The Redskins were equally outspoken. "We hate the Cowboys," said Diron Talbert, whose big brother Don had once played for Landry. "It's been building up, and now we finally got a team that can whip `em."
On Thursday before the game, Landry made it official. Though Morton had started all year, Staubach would be his man at RFK. "Craig got us into the playoffs, but Roger is the main reason we're in the finals," Landry said. For the Redskins there was no quarterback decision to be made. Jurgensen was still on crutches, his leg immobilized in a cast. Billy Kilmer would be in control, just as Allen wanted him to be.
Although the stadium rocked with jubilant fans, the game went scoreless until the second quarter when a Curt Knight field goal put the Redskins on the boards with 3 points. Then came a Kilmer touchdown pass to Charley Taylor, with the extra point giving Washington a 10-0 lead. The Cowboys scored 3 points that quarter when their 35-yard field goal kick hit the left upright and fell in.
Early in the fourth quarter, the Redskins still were clinging to their 10-3 lead when Kilmer decided to go after third-year Cowboy cornerback Mark Washington, playing for the injured Charley Waters. Kilmer sent Taylor deep, and by the time the ball arrived in Taylor's hands, Washington was two steps behind and diving in a desperate attempt to break up the pass. But he couldn't do it, and Taylor's 48-yard scoring catch and Knight's extra point produced a 17-3 lead.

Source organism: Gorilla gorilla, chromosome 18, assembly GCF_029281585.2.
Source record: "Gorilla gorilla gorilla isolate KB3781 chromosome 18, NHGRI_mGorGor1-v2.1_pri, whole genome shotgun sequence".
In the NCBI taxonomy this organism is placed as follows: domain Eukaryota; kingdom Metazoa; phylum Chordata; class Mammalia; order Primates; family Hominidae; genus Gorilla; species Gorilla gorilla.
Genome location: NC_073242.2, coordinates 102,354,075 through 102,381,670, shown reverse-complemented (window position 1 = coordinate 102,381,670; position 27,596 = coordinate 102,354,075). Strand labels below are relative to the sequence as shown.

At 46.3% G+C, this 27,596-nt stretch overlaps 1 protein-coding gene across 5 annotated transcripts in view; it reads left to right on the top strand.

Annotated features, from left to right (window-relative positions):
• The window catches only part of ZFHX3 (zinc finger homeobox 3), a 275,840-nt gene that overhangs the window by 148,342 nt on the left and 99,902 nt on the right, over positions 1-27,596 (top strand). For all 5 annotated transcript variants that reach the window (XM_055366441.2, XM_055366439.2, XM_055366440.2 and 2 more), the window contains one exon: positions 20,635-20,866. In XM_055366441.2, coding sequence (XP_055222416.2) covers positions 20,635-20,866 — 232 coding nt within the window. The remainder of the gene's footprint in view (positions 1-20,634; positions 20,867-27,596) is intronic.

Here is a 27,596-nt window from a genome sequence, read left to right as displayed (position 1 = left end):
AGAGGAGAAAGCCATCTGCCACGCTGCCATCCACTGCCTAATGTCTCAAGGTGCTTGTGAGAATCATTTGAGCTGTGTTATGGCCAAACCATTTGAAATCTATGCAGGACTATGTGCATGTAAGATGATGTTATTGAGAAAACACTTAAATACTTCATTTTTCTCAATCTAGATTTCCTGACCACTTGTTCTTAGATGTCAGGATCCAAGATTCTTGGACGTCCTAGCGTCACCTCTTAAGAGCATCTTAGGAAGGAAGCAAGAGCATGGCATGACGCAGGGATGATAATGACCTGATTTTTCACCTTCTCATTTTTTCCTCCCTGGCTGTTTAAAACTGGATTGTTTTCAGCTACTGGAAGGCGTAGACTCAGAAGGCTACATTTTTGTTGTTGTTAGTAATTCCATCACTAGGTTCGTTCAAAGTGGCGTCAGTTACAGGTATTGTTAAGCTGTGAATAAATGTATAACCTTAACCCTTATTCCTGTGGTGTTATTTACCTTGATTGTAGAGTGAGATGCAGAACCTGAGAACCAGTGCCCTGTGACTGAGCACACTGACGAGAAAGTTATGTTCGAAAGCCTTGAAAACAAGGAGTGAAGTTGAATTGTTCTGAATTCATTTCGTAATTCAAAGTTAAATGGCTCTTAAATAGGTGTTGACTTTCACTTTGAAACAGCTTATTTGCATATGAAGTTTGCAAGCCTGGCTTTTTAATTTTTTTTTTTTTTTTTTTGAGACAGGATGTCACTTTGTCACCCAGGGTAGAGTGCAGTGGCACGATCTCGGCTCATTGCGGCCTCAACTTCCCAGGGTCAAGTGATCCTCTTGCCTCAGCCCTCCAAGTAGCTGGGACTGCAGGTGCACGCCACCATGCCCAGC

This time there was no miracle comeback from Staubach, only three more breathe-easy field goals down the stretch by Knight. That clinched a 26-3 victory, the first NFC title for the Redskins in 30 years. Thousands of fans streamed onto the field as Allen was hoisted to his players' shoulders in a raucous celebration of the new year and of the team's first trip to the Super Bowl, against the Miami Dolphins.
The Dolphins had lost the Super Bowl the previous year to the Cowboys and had vowed to return quickly. Under head coach Don Shula, the former Redskins defensive back whom many considered the finest mind in the game, they were now 16-0 and attempting to become the first team in league history to win every game played.
Like the Redskins, the Dolphins relied on a bruising running game, led by Larry Csonka, a 240-pound, smash-mouth fullback, and tailbacks Jim Kiick and Mercury Morris. They, too, had a thinking man's quarterback in Bob Griese, a future Hall of Famer, and their so-called "No Name" defense had excelled all year, even if the unit was slightly undersized compared to most.